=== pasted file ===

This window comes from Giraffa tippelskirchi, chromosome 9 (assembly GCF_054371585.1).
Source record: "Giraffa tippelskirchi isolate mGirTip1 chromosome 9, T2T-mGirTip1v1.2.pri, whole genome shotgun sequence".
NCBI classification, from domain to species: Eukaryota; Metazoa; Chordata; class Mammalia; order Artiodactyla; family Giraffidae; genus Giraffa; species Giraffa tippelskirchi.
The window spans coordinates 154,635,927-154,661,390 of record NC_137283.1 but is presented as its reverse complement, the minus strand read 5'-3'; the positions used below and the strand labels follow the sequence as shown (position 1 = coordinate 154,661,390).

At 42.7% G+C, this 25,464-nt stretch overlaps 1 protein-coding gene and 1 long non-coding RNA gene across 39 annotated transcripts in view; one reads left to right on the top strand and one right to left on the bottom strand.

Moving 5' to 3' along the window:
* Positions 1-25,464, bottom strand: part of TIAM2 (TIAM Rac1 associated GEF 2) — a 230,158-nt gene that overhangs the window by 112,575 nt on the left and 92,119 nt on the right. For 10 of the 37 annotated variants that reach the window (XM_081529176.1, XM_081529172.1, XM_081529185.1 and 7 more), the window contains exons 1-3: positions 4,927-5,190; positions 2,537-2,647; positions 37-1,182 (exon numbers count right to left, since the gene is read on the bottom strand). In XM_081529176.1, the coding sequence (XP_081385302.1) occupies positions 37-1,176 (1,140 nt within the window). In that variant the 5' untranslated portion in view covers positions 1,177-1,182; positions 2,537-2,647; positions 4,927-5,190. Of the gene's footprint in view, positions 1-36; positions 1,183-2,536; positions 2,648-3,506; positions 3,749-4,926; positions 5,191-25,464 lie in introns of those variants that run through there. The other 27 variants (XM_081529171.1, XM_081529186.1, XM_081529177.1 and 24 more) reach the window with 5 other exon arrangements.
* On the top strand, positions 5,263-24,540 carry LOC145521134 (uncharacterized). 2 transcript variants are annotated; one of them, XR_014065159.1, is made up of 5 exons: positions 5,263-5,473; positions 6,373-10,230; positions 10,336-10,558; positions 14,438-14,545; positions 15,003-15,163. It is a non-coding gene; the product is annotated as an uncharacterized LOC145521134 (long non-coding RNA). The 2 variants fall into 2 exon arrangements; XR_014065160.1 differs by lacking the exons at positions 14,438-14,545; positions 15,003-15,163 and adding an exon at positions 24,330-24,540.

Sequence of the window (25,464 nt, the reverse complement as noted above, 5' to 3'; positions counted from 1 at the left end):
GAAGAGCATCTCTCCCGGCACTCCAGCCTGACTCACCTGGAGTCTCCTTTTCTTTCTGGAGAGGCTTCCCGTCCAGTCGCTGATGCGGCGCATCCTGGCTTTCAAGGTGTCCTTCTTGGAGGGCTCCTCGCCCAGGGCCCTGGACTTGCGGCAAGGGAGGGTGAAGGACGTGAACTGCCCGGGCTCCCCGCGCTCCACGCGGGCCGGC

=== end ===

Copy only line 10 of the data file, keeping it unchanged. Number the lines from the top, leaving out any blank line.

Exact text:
GAAGAGCATCTCTCCCGGCACTCCAGCCTGACTCACCTGGAGTCTCCTTTTCTTTCTGGAGAGGCTTCCCGTCCAGTCGCTGATGCGGCGCATCCTGGCTTTCAAGGTGTCCTTCTTGGAGGGCTCCTCGCCCAGGGCCCTGGACTTGCGGCAAGGGAGGGTGAAGGACGTGAACTGCCCGGGCTCCCCGCGCTCCACGCGGGCCGGC